Volume 19 Issue 34 | January 5 - 11, 2007
Downtown Express photos by Jefferson Siegel
Zoe Gao fled her home near Times Square for a quieter New Year ‘s Eve at Trinity Church.
A literal ring to the New Year
By Jefferson Siegel
Over 100 years ago, before the lights of Times Sq. drew crowds to celebrate the New Year, people flocked Downtown for their year-end revelry. Last Friday night, Trinity Church on lower Broadway reinstated a long-forgotten New Year’s Eve tradition with a midnight ringing of its newly installed change-ringing bells.
About 100 people looking for an alternative to Uptown’s raucous mobs filed into the church’s pews and sat in dozens of chairs set up on the front stage for an 11:30 p.m. prayer service.
Since the bells reside in a lofty steeple, their sound travels outward, rather than down into the sanctuary. That’s why, before services commenced, guests were invited outside the 160-year-old Church’s front entrance to better hear the new bells. Installed last fall, each of the dozen bells has a sock on its clapper, producing a soft sound when swung in one direction and a loud sound when swung the other way.
In preparing for the installation of the new bells, the steeple was reinforced with a new interior and a room below for the change bell ringers. The new bells range in weight from a few hundred pounds to several tons.
“Once upon a time New Year’s Eve in Manhattan was celebrated right outside our doors,” Vicar Anne Mallonee said as several dozen people stood on Broadway, looking up at the steeple as the sound of the pealing carillon filled the deserted streets. Change bells are mounted on wheels and rotate 360 degrees. The 12 bells can produce hundreds of millions of sound combinations.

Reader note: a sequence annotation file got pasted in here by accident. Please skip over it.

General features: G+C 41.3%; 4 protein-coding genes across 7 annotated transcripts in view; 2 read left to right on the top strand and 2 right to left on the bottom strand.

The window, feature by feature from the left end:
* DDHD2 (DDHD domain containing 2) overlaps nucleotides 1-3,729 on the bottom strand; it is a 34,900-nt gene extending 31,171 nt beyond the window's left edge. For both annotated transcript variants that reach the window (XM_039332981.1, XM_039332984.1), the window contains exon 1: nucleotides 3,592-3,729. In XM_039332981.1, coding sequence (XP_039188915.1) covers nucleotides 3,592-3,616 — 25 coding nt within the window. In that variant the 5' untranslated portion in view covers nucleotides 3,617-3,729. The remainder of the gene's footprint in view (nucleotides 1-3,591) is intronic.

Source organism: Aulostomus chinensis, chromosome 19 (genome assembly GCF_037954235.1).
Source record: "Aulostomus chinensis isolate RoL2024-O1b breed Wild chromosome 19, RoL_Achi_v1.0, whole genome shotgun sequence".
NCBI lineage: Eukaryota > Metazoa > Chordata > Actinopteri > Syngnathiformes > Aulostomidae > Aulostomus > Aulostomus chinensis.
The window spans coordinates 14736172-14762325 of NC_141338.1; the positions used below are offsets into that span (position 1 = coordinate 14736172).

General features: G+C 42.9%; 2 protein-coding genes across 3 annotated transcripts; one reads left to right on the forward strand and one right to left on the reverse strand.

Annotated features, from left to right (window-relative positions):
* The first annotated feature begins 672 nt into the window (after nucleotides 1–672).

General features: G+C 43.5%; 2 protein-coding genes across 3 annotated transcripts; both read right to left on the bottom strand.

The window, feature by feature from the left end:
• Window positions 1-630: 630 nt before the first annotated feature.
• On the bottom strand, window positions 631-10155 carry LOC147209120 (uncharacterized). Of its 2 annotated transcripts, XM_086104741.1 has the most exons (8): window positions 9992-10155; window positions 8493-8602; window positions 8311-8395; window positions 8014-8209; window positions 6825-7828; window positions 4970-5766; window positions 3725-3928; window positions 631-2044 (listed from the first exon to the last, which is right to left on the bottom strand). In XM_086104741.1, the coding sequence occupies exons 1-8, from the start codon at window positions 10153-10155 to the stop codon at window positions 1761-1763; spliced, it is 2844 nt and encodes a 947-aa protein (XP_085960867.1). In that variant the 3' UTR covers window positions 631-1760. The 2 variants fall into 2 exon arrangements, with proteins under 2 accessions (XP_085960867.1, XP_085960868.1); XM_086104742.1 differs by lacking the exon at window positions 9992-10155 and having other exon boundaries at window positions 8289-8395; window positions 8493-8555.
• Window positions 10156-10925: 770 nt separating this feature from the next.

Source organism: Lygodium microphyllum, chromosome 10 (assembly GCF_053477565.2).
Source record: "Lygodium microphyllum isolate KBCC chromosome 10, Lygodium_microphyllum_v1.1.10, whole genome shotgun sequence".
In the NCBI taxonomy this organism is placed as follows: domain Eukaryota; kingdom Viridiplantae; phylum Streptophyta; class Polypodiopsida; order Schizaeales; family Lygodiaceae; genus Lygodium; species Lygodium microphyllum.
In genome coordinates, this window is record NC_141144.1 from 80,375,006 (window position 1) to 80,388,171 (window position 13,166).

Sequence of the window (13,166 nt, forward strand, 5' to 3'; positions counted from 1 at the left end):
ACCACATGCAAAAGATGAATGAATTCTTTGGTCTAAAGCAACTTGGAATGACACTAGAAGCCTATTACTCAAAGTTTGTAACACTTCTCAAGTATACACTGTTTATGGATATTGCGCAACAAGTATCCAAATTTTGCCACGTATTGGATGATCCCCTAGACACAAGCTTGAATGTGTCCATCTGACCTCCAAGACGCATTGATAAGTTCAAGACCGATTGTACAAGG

“Since I’m of the age that I don’t think I should go to Times Sq., I thought this was a better alternative,” said Cynthia Moten, a resident of Battery Park City for 15 years. “I think it’s a wonderful thing to give people in the neighborhood an opportunity to come to a place and celebrate with other people.”
Pam Langford, who lives on Liberty St., was walking her dog on Oct. 29 when she first heard the new bells ringing. “I was fascinated by it.,” she said. “We’re having a New Year’s party at my house tonight and I had guests who were interested in hearing the bells, so here we are.”
After several minutes on the street, people began filing back inside for a reading of Ecclesiastes. Zoe Gao came from Hell’s Kitchen, a block away from Times Sq. “I needed a peaceful and quiet place for my New Year’s wish,” she said, standing in the aisle while holding a candle.
Church officials, realizing New Year’s Eve was a secular holiday, threw in what they considered a timely prayer for the neighborhood and a nod to modernity.
“I invite you to take out your BlackBerrys, hold up your watches,” Vicar Mallonee asked of the crowd. Cell phones, pagers and Palm Pilots were thrust aloft as Mallonee read a blessing from “Prayers for the Domestic Church” by Father Ed Hayes, a Roman Catholic priest. “We thought it would be a perfect addition; whimsical but important, too,” she explained. “Sometime it seems like these things, these BlackBerrys and calendars, they drive us, rather than we use them.”
Silence then pervaded the sanctuary for several minutes until Mallonee turned to a clock and began a countdown with 25 seconds remaining in the old year. Slowly the crowd chimed in, until everyone was practically yelling, “...five, four, three, two...” At the stroke of midnight, cheers filled the sanctuary, mingling with the sounds of noisemakers and horns the church had provided. The racket persisted for several minutes as people hugged and spontaneously broke into singing “Auld Lang Syne.”
“We are resurrecting an old tradition,” said David Jette, head verger of the church. “Around the turn of the 20th century, our rector decided it had just become too unruly,” he said in explaining why the bell-ringing was stopped in 1894. Despite protests at the time to keep the tradition alive, the yearly Downtown celebration ultimately faded when The New York Times and other newspapers moved to 42nd St.
“Lower Manhattan became much more obscure as a place to come and celebrate New Year’s Eve,” Jette added. Though the Times moved from the narrow Times Tower years later, the world-famous ball still drops from its roof every December 31, signaling the start of a new year.
As the neighborhood grows and more people move Downtown, Jette said Trinity Church, whose parish was founded Downtown in 1697, hopes to bring locals in for a variety of occasions, not just religious holidays. “We will ring our bells tonight to celebrate the New Year. We thought that we would start low-key,” he said. “We’re training a group to learn how to do change-ringing.”